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Julie Hugunin receives TL-1 training grant in clinical and translational research

MD/PhD candidate Julie Hugunin received a TL1 training grant in clinical and translational research,  Her study focuses on utilization of primary care services among youth aged 16-25 with serious mental illness, and the role of primary care in their mental health care and overall health outcomes.

A serious mental illness (SMI) is a mental disorder that significantly impairs major life activities or functions and affects 4.6% of US adults. Narrowly defined SMI usually includes a diagnosis of schizophrenia, bipolar, or other psychotic disorders. Each year, $193.2 billion in lost earnings can be attributed to SMI in the United States. Persons with SMI are a vulnerable and marginalized population, with experts designating SMI as a health disparity. Compared to the general population, those with SMI are more likely to experience poverty, decreased educational attainment, and have smaller, less supportive social networks. On average, those with SMI die 8-25 years earlier than those without and experience greater than double the risk of mortality. This mortality disparity appears to primarily result from socioeconomic, clinical and healthcare risk factors.

SMI is most prevalent in the young adult population, with 7.7% of those aged 18-25 years experiencing SMI. This critical age period is when many SMI diagnoses first become apparent and when early intervention is possible. However, this age group has some of the lowest rates of mental and preventative health service use with almost half receiving no mental health services (2018). Too often, those with SMI instead experience a fragmented mental health care system, particularly transition age youths (16-25 years) as they move from pediatric to adult care.

In order to reach and treat those with SMI in a timely and holistic manner, an understanding of primary health care utilization of transition age youth with SMI is critical. Primary care involvement may be key to improving health outcomes and little is known about the care they receive.

This study employs the IBM® MarketScan® Commercial Claims and Encounters Database (01 Jan 2013 - 31 Dec 2018) to explore primary healthcare utilization in transition age youth with SMI, and the role of primary care in their mental health care and overall health outcomes. With information on over 5 million unique patients, this administrative claims database is one of the largest collections of deidentified patient-level data in the U.S. It reflects real world treatment patterns across a range of care, including inpatient, outpatient, pharmacy, and carve-out behavioral healthcare. Additionally, we will survey two groups of providers (practicing psychiatrists and primary care providers) that are part of UMass Memorial Health Care to better understand barriers and facilitators to caring for transition age youth with SMI in our local healthcare setting.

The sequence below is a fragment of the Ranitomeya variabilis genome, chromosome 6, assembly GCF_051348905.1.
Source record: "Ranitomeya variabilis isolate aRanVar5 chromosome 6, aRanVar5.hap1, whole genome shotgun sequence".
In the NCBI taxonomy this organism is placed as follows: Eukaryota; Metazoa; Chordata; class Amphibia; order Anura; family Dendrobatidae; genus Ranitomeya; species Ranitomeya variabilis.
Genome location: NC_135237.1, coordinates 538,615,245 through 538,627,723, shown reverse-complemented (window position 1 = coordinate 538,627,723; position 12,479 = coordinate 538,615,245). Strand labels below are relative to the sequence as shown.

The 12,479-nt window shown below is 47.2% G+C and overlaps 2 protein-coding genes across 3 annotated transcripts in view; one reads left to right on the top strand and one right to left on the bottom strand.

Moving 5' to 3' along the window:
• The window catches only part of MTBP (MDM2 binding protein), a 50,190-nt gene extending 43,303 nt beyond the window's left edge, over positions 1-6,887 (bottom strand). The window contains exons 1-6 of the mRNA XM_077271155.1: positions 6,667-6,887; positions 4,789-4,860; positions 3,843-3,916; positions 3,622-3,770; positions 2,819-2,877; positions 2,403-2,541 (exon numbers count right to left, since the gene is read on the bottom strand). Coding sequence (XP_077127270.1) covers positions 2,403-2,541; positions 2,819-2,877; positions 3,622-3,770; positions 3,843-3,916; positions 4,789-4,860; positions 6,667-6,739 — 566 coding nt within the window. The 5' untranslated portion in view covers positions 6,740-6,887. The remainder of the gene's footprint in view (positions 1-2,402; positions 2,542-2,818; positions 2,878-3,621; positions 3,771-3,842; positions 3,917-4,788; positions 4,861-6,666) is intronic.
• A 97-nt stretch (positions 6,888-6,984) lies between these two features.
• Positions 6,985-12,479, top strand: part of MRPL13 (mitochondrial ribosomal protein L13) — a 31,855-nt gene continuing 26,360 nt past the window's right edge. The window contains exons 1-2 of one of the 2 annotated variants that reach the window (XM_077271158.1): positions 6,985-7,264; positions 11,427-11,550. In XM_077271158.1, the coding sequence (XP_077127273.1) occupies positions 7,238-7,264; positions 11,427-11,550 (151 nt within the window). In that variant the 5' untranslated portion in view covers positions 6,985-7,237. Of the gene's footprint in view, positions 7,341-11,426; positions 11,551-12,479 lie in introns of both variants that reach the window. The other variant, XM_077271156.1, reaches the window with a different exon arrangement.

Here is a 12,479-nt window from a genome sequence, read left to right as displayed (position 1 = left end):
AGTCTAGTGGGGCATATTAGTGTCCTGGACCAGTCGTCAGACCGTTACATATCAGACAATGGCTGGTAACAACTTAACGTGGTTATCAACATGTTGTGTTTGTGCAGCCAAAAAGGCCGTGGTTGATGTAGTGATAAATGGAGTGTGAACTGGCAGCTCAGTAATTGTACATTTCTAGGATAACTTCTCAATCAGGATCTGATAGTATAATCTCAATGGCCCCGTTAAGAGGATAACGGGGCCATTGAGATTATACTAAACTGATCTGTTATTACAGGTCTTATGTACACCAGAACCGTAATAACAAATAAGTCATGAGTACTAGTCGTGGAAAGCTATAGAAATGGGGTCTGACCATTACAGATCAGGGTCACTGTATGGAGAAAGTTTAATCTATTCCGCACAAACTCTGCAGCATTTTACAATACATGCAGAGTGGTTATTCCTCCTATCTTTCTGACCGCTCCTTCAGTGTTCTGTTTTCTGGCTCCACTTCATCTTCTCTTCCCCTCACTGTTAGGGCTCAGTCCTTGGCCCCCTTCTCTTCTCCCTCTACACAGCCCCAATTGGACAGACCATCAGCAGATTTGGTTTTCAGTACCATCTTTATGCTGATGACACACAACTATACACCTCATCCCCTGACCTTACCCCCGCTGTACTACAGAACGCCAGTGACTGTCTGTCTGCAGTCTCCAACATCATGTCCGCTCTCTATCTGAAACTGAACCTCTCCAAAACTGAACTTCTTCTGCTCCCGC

Having a SMI is a health disparity that significantly impacts long-term health outcomes. Early intervention, access to primary care, and evidence-based mental health treatment can decrease morbidity and mortality of those with SMI. This study explores how to better reach this vulnerable population to improve healthcare access and outcomes for those with SMI.

Specifically, we aim to:

  1. Characterize primary healthcare utilization in transition age youth (16-25 years) with SMI and identify patient-level factors associated with primary care utilization among those included in the IBM® MarketScan® Database
  2. Identify patterns of SMI treatment in transition age youth engaged in primary care among those included in the IBM® MarketScan® Database
  3. Examine provider perspectives of barriers and facilitators to caring for transition age youth with serious mental illness by conducting surveys of both primary care physicians and psychiatrists